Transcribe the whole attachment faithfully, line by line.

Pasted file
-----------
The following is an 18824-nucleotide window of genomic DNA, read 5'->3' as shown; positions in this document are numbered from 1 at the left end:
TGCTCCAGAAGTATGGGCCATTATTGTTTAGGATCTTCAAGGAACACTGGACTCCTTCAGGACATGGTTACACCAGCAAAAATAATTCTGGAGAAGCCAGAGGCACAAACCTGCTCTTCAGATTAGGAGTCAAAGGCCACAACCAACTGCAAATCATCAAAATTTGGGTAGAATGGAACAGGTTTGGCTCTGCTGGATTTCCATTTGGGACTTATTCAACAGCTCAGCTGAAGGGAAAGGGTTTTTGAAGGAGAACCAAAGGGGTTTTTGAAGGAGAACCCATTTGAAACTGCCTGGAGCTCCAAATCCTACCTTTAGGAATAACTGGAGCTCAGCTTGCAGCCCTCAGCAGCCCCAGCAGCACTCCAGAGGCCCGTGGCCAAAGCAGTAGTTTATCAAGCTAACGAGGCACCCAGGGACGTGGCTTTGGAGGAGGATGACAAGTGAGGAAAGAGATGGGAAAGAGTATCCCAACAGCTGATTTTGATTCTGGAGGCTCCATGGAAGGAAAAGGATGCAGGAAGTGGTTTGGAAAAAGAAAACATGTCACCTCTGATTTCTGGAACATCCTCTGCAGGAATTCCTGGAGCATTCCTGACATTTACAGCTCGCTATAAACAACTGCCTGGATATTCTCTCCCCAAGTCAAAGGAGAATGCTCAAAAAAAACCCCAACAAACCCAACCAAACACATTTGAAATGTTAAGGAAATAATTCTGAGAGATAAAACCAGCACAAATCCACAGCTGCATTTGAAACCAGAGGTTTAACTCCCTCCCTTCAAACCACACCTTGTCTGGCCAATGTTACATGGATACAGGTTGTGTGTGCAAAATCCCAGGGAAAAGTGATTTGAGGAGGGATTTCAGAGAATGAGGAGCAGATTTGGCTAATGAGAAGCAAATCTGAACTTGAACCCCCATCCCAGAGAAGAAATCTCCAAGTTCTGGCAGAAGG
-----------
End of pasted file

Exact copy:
The following is an 18824-nucleotide window of genomic DNA, read 5'->3' as shown; positions in this document are numbered from 1 at the left end:
TGCTCCAGAAGTATGGGCCATTATTGTTTAGGATCTTCAAGGAACACTGGACTCCTTCAGGACATGGTTACACCAGCAAAAATAATTCTGGAGAAGCCAGAGGCACAAACCTGCTCTTCAGATTAGGAGTCAAAGGCCACAACCAACTGCAAATCATCAAAATTTGGGTAGAATGGAACAGGTTTGGCTCTGCTGGATTTCCATTTGGGACTTATTCAACAGCTCAGCTGAAGGGAAAGGGTTTTTGAAGGAGAACCAAAGGGGTTTTTGAAGGAGAACCCATTTGAAACTGCCTGGAGCTCCAAATCCTACCTTTAGGAATAACTGGAGCTCAGCTTGCAGCCCTCAGCAGCCCCAGCAGCACTCCAGAGGCCCGTGGCCAAAGCAGTAGTTTATCAAGCTAACGAGGCACCCAGGGACGTGGCTTTGGAGGAGGATGACAAGTGAGGAAAGAGATGGGAAAGAGTATCCCAACAGCTGATTTTGATTCTGGAGGCTCCATGGAAGGAAAAGGATGCAGGAAGTGGTTTGGAAAAAGAAAACATGTCACCTCTGATTTCTGGAACATCCTCTGCAGGAATTCCTGGAGCATTCCTGACATTTACAGCTCGCTATAAACAACTGCCTGGATATTCTCTCCCCAAGTCAAAGGAGAATGCTCAAAAAAAACCCCAACAAACCCAACCAAACACATTTGAAATGTTAAGGAAATAATTCTGAGAGATAAAACCAGCACAAATCCACAGCTGCATTTGAAACCAGAGGTTTAACTCCCTCCCTTCAAACCACACCTTGTCTGGCCAATGTTACATGGATACAGGTTGTGTGTGCAAAATCCCAGGGAAAAGTGATTTGAGGAGGGATTTCAGAGAATGAGGAGCAGATTTGGCTAATGAGAAGCAAATCTGAACTTGAACCCCCATCCCAGAGAAGAAATCTCCAAGTTCTGGCAGAAGG